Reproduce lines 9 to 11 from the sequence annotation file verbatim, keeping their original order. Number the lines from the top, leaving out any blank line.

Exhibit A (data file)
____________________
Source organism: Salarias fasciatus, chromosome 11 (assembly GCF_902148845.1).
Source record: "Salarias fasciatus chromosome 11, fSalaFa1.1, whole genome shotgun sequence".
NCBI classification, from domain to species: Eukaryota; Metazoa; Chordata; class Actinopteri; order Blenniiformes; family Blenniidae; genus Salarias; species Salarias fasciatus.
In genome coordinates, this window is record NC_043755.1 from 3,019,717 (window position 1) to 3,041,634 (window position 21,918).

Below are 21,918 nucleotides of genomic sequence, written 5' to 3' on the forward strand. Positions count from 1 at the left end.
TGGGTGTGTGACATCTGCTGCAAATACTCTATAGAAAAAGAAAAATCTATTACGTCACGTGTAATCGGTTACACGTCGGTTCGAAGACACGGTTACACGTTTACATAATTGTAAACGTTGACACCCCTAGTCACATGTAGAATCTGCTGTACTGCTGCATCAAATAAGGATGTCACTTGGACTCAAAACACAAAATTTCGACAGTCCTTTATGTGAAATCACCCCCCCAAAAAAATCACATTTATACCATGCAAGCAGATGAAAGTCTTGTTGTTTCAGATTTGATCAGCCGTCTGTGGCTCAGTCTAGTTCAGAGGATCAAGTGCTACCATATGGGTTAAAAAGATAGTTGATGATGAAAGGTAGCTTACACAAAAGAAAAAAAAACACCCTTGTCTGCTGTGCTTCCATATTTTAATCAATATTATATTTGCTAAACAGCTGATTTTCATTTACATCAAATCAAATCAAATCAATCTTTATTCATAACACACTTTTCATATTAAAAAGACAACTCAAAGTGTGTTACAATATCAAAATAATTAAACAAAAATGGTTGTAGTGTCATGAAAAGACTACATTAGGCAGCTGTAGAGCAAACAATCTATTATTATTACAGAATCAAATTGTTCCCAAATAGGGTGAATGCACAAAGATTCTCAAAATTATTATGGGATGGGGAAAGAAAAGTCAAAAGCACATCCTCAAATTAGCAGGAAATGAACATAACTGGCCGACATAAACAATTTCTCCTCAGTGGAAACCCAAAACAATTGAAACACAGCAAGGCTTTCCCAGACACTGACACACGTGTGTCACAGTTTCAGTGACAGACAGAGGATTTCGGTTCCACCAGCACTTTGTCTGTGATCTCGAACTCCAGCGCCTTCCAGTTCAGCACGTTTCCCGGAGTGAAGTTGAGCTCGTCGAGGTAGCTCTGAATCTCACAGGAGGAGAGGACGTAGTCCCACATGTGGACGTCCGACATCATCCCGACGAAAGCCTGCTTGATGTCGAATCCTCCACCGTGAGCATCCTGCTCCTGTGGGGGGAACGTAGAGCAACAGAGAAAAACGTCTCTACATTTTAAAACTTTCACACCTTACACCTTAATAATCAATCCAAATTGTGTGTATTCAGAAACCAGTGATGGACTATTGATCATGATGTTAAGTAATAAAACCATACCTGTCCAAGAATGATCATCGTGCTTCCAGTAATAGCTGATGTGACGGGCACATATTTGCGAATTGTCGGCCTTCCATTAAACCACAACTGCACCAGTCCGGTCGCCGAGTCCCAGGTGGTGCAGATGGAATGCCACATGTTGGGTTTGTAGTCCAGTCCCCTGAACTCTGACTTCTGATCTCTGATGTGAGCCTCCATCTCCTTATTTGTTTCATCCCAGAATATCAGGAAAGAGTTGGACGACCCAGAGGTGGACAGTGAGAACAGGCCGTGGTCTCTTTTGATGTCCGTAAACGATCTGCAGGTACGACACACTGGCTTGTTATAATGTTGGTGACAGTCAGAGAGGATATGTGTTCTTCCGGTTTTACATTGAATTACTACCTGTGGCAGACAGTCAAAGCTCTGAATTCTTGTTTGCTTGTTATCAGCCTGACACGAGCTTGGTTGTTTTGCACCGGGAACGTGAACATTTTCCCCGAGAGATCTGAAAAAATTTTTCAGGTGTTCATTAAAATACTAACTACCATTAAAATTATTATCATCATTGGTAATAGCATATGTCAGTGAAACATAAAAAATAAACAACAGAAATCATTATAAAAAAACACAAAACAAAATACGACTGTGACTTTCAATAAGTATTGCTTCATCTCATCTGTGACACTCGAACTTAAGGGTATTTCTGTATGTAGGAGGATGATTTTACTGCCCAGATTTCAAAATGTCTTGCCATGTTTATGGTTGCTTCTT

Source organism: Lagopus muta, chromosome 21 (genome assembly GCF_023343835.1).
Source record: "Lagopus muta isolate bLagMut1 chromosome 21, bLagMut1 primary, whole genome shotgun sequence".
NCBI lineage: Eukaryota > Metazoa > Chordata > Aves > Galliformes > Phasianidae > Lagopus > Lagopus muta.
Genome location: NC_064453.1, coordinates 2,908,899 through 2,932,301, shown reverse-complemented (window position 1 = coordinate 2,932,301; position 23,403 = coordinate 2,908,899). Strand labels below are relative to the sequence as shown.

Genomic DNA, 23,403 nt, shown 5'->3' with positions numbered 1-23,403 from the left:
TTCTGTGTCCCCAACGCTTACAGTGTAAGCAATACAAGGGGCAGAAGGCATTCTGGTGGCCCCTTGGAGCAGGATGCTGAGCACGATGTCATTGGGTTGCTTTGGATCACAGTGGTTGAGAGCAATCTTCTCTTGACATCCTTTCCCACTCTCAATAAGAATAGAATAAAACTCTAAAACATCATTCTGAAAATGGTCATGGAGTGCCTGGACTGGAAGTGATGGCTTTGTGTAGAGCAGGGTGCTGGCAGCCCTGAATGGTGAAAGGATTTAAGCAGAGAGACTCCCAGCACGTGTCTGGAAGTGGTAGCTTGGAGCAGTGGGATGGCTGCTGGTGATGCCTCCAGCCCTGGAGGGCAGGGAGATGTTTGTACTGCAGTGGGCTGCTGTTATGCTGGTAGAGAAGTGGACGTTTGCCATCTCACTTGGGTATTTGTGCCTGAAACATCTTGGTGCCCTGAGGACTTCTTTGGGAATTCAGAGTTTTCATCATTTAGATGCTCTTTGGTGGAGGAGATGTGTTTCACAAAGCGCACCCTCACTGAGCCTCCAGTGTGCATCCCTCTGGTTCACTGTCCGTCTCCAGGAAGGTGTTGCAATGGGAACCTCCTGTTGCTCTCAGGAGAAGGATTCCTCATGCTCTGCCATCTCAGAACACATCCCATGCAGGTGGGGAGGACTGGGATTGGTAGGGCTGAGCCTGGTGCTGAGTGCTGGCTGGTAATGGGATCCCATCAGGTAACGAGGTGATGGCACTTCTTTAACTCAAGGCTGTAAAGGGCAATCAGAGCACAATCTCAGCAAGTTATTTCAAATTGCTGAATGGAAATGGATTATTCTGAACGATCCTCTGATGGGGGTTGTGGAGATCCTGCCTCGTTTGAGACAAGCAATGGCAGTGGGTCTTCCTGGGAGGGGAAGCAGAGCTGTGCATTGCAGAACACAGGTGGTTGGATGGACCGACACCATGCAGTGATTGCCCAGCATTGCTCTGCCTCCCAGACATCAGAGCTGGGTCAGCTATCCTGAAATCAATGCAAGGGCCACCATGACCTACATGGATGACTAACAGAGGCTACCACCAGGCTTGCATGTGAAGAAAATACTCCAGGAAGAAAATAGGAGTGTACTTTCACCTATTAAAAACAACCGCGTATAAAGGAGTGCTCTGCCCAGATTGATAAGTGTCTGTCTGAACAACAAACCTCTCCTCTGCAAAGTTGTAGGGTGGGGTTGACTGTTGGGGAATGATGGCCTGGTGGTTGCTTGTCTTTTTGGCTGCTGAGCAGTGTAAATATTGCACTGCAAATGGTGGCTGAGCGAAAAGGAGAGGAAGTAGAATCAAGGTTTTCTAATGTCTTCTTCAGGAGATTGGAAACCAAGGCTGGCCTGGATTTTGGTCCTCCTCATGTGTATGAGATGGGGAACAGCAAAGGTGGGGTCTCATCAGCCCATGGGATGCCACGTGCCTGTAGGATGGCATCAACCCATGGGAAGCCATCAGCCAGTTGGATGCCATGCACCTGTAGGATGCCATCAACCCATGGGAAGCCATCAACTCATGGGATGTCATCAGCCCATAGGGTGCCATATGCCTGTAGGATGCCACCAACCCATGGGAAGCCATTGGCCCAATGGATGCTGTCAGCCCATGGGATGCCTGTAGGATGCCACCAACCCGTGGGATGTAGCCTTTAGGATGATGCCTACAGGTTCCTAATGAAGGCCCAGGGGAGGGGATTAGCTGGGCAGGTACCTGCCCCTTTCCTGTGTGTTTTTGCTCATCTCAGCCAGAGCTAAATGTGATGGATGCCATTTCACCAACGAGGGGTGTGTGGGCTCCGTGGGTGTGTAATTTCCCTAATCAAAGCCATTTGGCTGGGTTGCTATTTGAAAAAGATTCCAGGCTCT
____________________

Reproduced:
NCBI lineage: Eukaryota > Metazoa > Chordata > Aves > Galliformes > Phasianidae > Lagopus > Lagopus muta.
Genome location: NC_064453.1, coordinates 2,908,899 through 2,932,301, shown reverse-complemented (window position 1 = coordinate 2,932,301; position 23,403 = coordinate 2,908,899). Strand labels below are relative to the sequence as shown.

Genomic DNA, 23,403 nt, shown 5'->3' with positions numbered 1-23,403 from the left: